Friedman Firearms Training
Purchasing A Handgun
Purchasing A Handgun
Buying a handgun is a veritable minefield! There are literally hundreds of pistols and revolvers from which to choose, not to mention the differing calibers, new and used.
However, here are some considerations:
- What is your purpose in buying a handgun?
- Do you want a semi-auto pistol or a revolver?
- What caliber do you want?
- Do you want a standard frame gun or a lightweight gun?
- Do you want a stainless steel gun?
These are just a few things to consider. Let’s discuss these.
Never buy a handgun without trying it out first. Our basic course includes sampling both pistols and revolvers with us supplying some sample ammo for each. You will get to fire .22, .38SPL, 9MM, and .45ACP. Firing these guns provides an idea as to what is right for you, and what you can handle safely and effectively. DON’T go buy a handgun just because it feels comfortable in your hand!
You should have a purpose for buying a handgun. There can be several reasons such as home defense, or target shooting, or both. If you don’t know why you are buying a gun, don’t do it! Otherwise it will just sit in a drawer or the closet, and you will not be effective if you have to use it. Further, if you decide morally that you could never shoot an adversary, DON’T BUY A GUN! They will take it from you and most likely SHOOT YOU! You can use Wasp Spray to ward off an attack.
Should you buy a semi-auto pistol or a revolver?
During my 40 years of instructing I have discovered that more than 90% of women wind up with a revolver. The reason is obvious – it is very simple and doesn’t require much thought as to how to use it in your home at 3:00AM! No safeties or magazines to deal with – just point and pull the trigger! If you decide to buy a revolver, DON’T BUY A HAMMERLESS one! These are very dangerous because they are double-action only – you can’t cock the hammer. A bad person can easily disable your gun by just grabbing it by the cylinder. If the cylinder doesn’t turn, you can't fire the gun!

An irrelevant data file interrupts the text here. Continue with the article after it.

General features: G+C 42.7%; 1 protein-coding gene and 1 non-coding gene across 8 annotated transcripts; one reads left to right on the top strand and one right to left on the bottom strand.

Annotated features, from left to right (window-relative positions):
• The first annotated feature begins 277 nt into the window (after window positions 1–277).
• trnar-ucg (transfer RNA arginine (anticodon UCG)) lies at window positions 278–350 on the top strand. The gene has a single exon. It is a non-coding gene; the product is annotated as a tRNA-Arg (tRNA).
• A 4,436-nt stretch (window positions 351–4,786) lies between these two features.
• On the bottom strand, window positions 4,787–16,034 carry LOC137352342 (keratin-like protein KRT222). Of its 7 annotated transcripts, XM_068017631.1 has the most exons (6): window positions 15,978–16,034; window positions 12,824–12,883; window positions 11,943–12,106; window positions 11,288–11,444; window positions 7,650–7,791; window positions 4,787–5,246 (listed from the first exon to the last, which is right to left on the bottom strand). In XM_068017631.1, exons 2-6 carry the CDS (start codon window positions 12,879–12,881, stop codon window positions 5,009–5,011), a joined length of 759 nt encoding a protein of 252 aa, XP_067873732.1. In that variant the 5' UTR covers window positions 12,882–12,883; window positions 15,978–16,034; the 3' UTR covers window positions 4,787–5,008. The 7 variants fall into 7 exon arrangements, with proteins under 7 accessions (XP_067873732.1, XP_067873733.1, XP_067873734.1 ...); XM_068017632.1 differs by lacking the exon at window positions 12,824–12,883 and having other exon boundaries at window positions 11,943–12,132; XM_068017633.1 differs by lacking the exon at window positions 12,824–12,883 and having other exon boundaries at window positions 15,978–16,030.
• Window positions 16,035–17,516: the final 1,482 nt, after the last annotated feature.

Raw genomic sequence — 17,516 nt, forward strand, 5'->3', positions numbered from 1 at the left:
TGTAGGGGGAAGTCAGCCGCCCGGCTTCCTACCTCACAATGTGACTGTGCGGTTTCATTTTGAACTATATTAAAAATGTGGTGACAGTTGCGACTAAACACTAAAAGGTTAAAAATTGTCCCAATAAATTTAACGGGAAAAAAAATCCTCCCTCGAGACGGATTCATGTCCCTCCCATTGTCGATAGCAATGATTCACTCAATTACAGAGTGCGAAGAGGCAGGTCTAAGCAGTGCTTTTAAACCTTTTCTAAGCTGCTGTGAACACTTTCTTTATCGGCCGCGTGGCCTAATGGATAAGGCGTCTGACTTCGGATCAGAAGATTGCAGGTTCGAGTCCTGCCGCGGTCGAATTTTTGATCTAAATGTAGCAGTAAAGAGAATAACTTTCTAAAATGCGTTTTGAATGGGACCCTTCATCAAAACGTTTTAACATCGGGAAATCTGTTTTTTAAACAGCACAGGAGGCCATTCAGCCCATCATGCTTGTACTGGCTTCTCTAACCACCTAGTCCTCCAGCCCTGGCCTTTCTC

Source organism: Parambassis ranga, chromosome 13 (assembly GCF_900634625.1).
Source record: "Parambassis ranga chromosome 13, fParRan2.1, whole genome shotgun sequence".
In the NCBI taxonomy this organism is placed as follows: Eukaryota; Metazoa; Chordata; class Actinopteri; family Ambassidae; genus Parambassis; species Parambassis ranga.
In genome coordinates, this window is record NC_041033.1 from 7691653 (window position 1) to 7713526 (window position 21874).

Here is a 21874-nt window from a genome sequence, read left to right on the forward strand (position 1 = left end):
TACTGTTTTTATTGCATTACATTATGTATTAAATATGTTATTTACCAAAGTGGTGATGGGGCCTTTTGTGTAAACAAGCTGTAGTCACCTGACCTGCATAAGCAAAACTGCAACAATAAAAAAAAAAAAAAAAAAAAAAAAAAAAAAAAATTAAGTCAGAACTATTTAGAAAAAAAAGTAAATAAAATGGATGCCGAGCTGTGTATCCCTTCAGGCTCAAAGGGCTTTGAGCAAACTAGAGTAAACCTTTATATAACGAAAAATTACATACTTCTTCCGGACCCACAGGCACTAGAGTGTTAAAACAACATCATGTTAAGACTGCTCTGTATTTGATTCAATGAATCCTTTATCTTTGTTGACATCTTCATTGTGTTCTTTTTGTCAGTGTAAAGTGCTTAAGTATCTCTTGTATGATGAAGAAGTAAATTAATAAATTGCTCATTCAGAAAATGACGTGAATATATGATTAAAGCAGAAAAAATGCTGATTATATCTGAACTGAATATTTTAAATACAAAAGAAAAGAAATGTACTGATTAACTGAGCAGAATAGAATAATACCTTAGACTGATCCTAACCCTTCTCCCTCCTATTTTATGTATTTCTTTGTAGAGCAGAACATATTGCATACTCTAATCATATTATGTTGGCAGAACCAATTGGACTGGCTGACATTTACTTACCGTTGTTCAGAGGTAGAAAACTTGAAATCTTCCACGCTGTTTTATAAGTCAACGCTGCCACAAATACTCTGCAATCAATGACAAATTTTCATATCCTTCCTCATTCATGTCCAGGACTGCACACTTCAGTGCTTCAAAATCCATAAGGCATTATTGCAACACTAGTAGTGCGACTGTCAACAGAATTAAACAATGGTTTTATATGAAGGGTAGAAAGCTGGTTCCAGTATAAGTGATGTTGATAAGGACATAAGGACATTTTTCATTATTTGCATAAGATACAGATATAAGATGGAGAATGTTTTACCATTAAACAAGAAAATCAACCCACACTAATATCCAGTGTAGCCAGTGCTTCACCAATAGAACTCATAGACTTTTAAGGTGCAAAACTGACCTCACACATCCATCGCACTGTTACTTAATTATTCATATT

If you are a woman, DON’T BUY A LIGHTWEIGHT SNUBNOSE revolver! Once you fire one you’ll understand why. It impacts your wrist and is very inaccurate beyond 20 feet because the barrel is so short. Also, don’t buy a revolver in any caliber other than .22, .38SPL, or .357, in which you can use .38SPL ammo. There are many oddball revolvers for sale cheap chambered for oddball ammo that is hard to find and very expensive. Stick with these standard calibers. I also do NOT recommend the .40S&W caliber. It’s too difficult to control and it is being replaced in law enforcement by the 9mm. The best revolver to buy is a Colt, Smith & Wesson, or Ruger, with a 4-inch long barrel, and an adjustable rear sight. This way you can use it for home defense as well as at the range accurately.
One advantage of a revolver, verses a semi-auto is; you can load a revolver and keep it in your closet or drawer for years without touching it. In a year or two or more when you do take it out it will work just fine. Since it usually only holds 6 rounds, make sure you buy at least two Speedloaders to reload quickly.
That is not the case with a semi-automatic. After a year or more in your drawer, try to fire that thing and it may jam. The springs in it would have been compressed far too long. The gun oil will have turned to gum. This gives the revolver the upper hand on shelf life. Add the combination of reliability, and the revolver wins.
However the drawback is the number of rounds you can load at one time and the speed of reloading. That goes to the semi-auto hands down.
That being said, if you do buy a handgun for self-defense, it should NEVER sit in a drawer or safe for long periods. In order to use a handgun for self-defense you need to practice with it on a regular basis. Handling a handgun is a PERISHABLE SKILL! Without practice the SKILL you need for self-defense will NOT be there when and if you should need it!
PURCHASING A HANDGUN